Nigel dissects the story of this complex golfing community and discovers a “Camelot”.

A “mystical, respected, powerful place of high achievement”.

It explores how St Andrews and golf are closely interconnected and that the “whole is greater than the sum of the parts”.

New Golf Club founders 1902
New Golf Club founders 1902. Image supplied by Nigel Morecroft

It explores everything from the building of the St Andrews “image” through architecture, paintings, photography and poetry to the custodians of the Links and women at the Royal and Ancient Golf Club.

“I think there are lots of reasons that make this little place with a tiny population and why it has this massive impact globally,” he said.

“It’s that sort of range of factors and interaction of factors which make it really unique in terms of its size, its influence and its attraction to people.

“I was very keen when I started looking at what had been written to move away from that.

“I wanted to try to broaden the sort of story and explanation – to try and incorporate things like the university.

“I wanted to try and raise the profile of the artisans in particular, the women as well.

“Because I think the more I look at it, it’s a really complex society we’ve ended up with at St Andrews which sort of works and a lot of the community work together, pretty constructively.”

Fascinated by Renee Powell story

One story Nigel found “fascinating” was that of American professional golfer Renee Powell.

She is the great-great granddaughter of Alabama slaves.

Not only did she play at St Andrews in the 1970s, she was given an honorary degree by St Andrews University in 2008, before developing her contact with local golfing charity New Links.

She became a member of the R&A in 2015 then the university named Powell Hall after her in 2018.

The Powell family
Powell Family at Clearview, Ohio. Image supplied by Nigel Morecroft

She’s also written the foreword of Nigel’s book.

“In some ways she really encapsulates how unusual lots of peoples’ relationships are with St Andrews,” said Nigel.

“Where it works on all these different levels because there are all these different things going on in this tiny little place.

“For a tiny little place there’s a lot going on there.”

Use of photographs

Nigel wanted an image heavy book which looked nice to pick up and flick through and did St Andrews justice in terms of what a beautiful place it is.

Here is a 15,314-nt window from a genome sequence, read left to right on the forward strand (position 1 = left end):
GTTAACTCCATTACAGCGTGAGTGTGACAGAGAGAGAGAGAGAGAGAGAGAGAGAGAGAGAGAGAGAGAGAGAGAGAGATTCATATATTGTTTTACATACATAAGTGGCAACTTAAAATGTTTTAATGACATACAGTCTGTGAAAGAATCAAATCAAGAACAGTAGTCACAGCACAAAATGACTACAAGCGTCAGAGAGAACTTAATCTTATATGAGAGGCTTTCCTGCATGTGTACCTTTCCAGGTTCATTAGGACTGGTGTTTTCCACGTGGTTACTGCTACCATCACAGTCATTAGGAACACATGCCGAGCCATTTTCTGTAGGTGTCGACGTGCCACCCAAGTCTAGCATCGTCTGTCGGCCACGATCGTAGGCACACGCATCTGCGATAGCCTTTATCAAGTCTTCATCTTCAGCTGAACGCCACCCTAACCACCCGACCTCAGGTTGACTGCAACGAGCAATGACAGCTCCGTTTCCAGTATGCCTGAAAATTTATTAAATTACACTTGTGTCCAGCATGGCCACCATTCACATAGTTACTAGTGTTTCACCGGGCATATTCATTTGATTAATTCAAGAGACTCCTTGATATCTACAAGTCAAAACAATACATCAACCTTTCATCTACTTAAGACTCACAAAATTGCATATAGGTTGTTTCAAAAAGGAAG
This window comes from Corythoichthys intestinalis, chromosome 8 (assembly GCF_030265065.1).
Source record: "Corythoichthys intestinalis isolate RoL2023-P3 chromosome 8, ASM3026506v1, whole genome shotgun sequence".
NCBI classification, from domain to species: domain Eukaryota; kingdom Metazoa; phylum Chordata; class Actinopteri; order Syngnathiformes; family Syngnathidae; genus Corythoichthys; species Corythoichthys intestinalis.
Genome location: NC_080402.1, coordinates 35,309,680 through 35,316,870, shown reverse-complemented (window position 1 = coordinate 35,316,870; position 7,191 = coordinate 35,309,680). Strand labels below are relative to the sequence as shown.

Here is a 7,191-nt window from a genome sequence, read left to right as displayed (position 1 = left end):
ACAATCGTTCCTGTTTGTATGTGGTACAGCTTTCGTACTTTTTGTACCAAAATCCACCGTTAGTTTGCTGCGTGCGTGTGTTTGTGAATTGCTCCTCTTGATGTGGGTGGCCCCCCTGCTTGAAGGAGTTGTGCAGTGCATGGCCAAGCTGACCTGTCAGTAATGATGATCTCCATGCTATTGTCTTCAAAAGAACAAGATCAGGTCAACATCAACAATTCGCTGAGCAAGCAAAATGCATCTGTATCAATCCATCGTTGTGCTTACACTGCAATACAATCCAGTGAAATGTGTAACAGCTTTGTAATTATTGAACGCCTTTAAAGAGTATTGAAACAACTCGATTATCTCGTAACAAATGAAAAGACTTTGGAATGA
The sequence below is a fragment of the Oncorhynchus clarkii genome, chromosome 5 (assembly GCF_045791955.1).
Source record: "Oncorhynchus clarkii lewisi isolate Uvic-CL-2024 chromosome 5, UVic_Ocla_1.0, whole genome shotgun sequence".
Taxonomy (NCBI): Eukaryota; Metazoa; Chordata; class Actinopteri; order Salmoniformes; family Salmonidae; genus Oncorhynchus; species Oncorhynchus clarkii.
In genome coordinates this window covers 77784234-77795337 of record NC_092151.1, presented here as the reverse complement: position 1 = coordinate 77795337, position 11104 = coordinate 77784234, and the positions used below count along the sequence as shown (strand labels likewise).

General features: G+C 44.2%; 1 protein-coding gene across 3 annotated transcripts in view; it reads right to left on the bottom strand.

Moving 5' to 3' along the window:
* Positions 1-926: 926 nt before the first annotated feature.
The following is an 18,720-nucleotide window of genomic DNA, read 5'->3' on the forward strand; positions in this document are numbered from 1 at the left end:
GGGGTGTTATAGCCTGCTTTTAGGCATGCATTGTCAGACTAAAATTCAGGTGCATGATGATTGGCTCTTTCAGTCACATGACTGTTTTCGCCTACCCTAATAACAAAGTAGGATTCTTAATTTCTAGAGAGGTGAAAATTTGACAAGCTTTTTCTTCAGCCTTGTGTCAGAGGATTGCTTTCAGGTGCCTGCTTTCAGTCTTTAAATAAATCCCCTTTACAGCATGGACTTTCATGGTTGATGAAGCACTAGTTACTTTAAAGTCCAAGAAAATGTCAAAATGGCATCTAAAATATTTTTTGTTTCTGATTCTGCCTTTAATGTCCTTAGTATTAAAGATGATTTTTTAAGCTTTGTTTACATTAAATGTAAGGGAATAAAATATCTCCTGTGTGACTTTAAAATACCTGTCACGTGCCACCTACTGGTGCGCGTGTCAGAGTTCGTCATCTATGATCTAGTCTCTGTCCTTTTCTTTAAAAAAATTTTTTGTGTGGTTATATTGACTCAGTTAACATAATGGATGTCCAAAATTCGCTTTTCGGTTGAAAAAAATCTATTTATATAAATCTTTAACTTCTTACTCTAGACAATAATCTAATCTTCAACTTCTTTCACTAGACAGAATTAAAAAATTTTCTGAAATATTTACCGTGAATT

Yet at the same time he didn’t want an unwieldy coffee table book.

When he started digging, he also across people like Thomas Hodge the painter who was prolific and the photographer in the 1840s Thomas Rodger.

Women golfers c.1886. Image supplied by Nigel Morecroft

“They were phenomenal in terms of establishing sort of public profile persona about St Andrews and the people and the golf courses etc.

“I wanted to just make sure some of that was captured in the book,” he added.

He’s also grateful to people like St Andrews man John Stewart of New Links who helped him with certain images.

One of Nigel’s favourite pictures is of the Old Course taken from behind the 18th green.

The flag in the foreground looking down the 18th fairway shows the contours of the 18th fairway at dusk.

The Old Course at St Andrews.
Old Course 18th green. Image: Colin Matheson

“It shows a little bit of the first fairway which is as “flat as a pancake”.

Has Nigel’s perception of St Andrews changed?

Nigel is in no doubt that his own perception of St Andrews has changed through creating the book.

“There are so many different aspects that I’ve touched on but would like to look at in more detail,” he said.

“I think the whole impact of artisans for example – where they fitted in to the social structure.

“But also the infrastructure of golf in St Andrews from the early part of the 19th century – even before that because they were making clubs at the end of the 17th century.

Madras College building in Bell Brae, St Andrews.
Madras College is now based on a new single site campus. Image: DC Thomson

“I’ve talked about the university, but Madras College is fantastically interesting as well in terms of the people it churned out.

“Also in terms of quite important people but also influential golfers and people in golf administration.

“The community generally – I tried to write about it as this sort of entity that is quite good at coming together at key moments.

“It’s a pretty odd mixture when you break it down.

“You’ve got the university’s dominance in terms of it as an employer and in terms of lots of people –the students.

“Then you’ve got the golfers coming in between the spring and autumn months.

“And yet the town still has this tiny population.”

How to get Nigel’s book

St Andrews: Camelot of Golf by Nigel Morecroft is out now, £30.